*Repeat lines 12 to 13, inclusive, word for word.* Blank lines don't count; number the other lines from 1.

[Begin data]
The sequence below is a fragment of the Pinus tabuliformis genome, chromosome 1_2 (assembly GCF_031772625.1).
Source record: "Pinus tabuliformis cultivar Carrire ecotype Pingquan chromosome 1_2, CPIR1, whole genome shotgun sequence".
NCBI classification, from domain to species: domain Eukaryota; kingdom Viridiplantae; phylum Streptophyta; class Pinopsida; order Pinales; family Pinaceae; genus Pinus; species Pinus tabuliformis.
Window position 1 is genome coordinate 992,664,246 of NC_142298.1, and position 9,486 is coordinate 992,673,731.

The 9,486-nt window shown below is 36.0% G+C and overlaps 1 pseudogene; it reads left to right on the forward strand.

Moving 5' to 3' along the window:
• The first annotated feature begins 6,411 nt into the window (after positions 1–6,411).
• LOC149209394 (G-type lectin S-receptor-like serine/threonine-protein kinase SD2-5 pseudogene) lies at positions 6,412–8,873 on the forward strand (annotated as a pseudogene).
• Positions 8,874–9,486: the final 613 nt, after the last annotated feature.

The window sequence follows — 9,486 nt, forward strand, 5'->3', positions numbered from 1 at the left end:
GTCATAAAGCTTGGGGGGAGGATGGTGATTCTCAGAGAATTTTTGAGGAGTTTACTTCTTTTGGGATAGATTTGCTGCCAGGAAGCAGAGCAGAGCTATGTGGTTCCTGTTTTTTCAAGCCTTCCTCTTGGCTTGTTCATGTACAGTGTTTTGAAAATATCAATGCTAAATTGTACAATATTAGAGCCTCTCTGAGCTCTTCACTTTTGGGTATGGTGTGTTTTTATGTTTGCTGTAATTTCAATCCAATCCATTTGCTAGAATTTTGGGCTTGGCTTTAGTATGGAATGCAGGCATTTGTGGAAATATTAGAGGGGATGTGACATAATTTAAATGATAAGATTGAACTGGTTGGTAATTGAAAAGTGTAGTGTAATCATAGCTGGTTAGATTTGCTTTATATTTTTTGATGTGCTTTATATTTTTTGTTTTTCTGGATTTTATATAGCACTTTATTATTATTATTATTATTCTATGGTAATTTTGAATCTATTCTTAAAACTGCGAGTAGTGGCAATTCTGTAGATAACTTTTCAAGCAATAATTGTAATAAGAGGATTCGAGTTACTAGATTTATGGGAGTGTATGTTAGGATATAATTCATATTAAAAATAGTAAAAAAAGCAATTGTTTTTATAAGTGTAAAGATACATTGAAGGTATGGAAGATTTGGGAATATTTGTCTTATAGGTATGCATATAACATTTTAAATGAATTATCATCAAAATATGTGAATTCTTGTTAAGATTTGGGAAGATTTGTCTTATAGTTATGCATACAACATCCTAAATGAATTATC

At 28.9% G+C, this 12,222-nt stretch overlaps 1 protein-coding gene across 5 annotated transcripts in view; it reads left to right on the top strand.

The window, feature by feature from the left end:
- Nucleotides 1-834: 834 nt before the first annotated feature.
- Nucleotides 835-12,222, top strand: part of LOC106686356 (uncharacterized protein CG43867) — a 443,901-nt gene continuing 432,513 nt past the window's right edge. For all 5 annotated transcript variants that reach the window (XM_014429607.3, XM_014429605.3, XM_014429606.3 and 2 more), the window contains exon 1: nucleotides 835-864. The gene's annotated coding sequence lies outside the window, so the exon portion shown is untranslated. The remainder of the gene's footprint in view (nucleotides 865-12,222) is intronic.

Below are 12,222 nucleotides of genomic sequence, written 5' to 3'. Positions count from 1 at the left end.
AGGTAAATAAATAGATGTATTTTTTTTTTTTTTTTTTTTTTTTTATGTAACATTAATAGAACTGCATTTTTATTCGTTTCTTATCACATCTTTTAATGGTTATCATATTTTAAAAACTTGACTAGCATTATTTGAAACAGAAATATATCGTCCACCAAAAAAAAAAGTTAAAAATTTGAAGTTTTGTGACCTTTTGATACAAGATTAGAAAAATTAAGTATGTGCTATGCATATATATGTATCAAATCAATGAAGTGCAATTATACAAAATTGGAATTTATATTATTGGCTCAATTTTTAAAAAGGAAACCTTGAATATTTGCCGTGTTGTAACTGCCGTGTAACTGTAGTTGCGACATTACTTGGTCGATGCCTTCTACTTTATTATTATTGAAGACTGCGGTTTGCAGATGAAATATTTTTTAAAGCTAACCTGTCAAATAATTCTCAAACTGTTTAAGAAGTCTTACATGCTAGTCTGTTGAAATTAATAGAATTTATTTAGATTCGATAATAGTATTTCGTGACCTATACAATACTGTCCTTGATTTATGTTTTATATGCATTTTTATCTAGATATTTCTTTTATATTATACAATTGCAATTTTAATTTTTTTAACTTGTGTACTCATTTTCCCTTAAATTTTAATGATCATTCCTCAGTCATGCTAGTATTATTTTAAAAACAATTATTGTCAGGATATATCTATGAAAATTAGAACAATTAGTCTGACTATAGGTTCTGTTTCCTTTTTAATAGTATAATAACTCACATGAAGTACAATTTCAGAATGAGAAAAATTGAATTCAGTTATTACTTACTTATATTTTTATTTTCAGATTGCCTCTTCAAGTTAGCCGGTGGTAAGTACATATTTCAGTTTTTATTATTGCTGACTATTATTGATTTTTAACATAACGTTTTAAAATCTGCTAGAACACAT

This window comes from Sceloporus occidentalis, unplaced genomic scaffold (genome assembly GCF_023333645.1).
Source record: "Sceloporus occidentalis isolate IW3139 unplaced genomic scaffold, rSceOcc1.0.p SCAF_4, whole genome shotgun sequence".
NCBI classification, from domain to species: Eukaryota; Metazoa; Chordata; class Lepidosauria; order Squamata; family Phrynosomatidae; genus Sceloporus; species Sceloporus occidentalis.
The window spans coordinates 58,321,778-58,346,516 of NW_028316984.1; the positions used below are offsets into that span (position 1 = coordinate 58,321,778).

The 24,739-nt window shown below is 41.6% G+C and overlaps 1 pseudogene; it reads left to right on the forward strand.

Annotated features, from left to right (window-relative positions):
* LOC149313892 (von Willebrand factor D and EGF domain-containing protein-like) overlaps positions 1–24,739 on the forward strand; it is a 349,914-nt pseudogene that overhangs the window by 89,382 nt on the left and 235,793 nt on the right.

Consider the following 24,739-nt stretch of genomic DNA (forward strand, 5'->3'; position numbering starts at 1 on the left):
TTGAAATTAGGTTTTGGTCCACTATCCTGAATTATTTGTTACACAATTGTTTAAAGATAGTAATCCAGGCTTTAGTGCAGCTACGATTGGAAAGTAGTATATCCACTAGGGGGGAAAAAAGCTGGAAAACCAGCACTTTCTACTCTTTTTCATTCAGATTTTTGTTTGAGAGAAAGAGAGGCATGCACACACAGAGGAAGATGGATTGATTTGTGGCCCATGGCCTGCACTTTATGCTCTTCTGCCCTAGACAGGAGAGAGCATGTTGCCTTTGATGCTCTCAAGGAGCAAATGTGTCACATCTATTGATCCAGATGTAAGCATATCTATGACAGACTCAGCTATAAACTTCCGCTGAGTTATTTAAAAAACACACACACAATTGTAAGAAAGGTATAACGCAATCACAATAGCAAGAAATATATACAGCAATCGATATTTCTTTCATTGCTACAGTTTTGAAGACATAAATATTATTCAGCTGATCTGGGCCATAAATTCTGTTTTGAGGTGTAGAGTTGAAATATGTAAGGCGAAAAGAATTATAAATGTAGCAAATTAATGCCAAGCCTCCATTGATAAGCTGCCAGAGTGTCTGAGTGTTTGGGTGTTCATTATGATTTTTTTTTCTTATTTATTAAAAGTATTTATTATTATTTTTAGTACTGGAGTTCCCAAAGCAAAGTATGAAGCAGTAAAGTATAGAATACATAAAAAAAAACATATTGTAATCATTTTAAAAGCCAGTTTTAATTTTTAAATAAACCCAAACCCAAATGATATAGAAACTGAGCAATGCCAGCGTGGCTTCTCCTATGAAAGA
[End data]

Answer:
At 28.9% G+C, this 12,222-nt stretch overlaps 1 protein-coding gene across 5 annotated transcripts in view; it reads left to right on the top strand.

The window, feature by feature from the left end: